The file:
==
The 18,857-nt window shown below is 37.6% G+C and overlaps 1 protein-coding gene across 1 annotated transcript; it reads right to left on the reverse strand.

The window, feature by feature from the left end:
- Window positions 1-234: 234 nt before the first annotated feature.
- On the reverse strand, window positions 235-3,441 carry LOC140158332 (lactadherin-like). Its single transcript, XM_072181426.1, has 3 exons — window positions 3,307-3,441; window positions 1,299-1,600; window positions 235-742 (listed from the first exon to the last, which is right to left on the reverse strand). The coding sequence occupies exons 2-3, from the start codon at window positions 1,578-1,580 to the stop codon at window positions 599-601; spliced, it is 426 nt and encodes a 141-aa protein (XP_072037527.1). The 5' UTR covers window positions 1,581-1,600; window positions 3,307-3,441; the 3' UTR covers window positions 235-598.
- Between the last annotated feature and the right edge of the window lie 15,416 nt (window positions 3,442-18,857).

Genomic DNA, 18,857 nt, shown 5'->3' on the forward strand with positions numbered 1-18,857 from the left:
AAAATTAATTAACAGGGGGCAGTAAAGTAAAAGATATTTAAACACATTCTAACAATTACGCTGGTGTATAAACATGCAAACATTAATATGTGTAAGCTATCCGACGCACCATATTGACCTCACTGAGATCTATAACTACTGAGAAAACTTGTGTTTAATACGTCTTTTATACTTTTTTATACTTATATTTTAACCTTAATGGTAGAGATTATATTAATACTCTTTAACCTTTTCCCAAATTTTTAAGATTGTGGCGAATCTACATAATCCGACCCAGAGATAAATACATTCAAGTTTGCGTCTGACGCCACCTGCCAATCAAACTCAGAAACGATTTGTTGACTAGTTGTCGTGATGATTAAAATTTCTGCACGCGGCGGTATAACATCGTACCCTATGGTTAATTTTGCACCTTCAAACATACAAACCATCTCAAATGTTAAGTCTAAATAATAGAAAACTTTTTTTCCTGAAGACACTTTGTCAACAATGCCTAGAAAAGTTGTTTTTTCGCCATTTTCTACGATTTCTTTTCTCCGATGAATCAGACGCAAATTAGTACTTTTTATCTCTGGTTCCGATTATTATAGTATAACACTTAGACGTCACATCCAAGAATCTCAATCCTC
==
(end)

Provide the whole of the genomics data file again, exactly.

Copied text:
The 18,857-nt window shown below is 37.6% G+C and overlaps 1 protein-coding gene across 1 annotated transcript; it reads right to left on the reverse strand.

The window, feature by feature from the left end:
- Window positions 1-234: 234 nt before the first annotated feature.
- On the reverse strand, window positions 235-3,441 carry LOC140158332 (lactadherin-like). Its single transcript, XM_072181426.1, has 3 exons — window positions 3,307-3,441; window positions 1,299-1,600; window positions 235-742 (listed from the first exon to the last, which is right to left on the reverse strand). The coding sequence occupies exons 2-3, from the start codon at window positions 1,578-1,580 to the stop codon at window positions 599-601; spliced, it is 426 nt and encodes a 141-aa protein (XP_072037527.1). The 5' UTR covers window positions 1,581-1,600; window positions 3,307-3,441; the 3' UTR covers window positions 235-598.
- Between the last annotated feature and the right edge of the window lie 15,416 nt (window positions 3,442-18,857).

Genomic DNA, 18,857 nt, shown 5'->3' on the forward strand with positions numbered 1-18,857 from the left:
AAAATTAATTAACAGGGGGCAGTAAAGTAAAAGATATTTAAACACATTCTAACAATTACGCTGGTGTATAAACATGCAAACATTAATATGTGTAAGCTATCCGACGCACCATATTGACCTCACTGAGATCTATAACTACTGAGAAAACTTGTGTTTAATACGTCTTTTATACTTTTTTATACTTATATTTTAACCTTAATGGTAGAGATTATATTAATACTCTTTAACCTTTTCCCAAATTTTTAAGATTGTGGCGAATCTACATAATCCGACCCAGAGATAAATACATTCAAGTTTGCGTCTGACGCCACCTGCCAATCAAACTCAGAAACGATTTGTTGACTAGTTGTCGTGATGATTAAAATTTCTGCACGCGGCGGTATAACATCGTACCCTATGGTTAATTTTGCACCTTCAAACATACAAACCATCTCAAATGTTAAGTCTAAATAATAGAAAACTTTTTTTCCTGAAGACACTTTGTCAACAATGCCTAGAAAAGTTGTTTTTTCGCCATTTTCTACGATTTCTTTTCTCCGATGAATCAGACGCAAATTAGTACTTTTTATCTCTGGTTCCGATTATTATAGTATAACACTTAGACGTCACATCCAAGAATCTCAATCCTC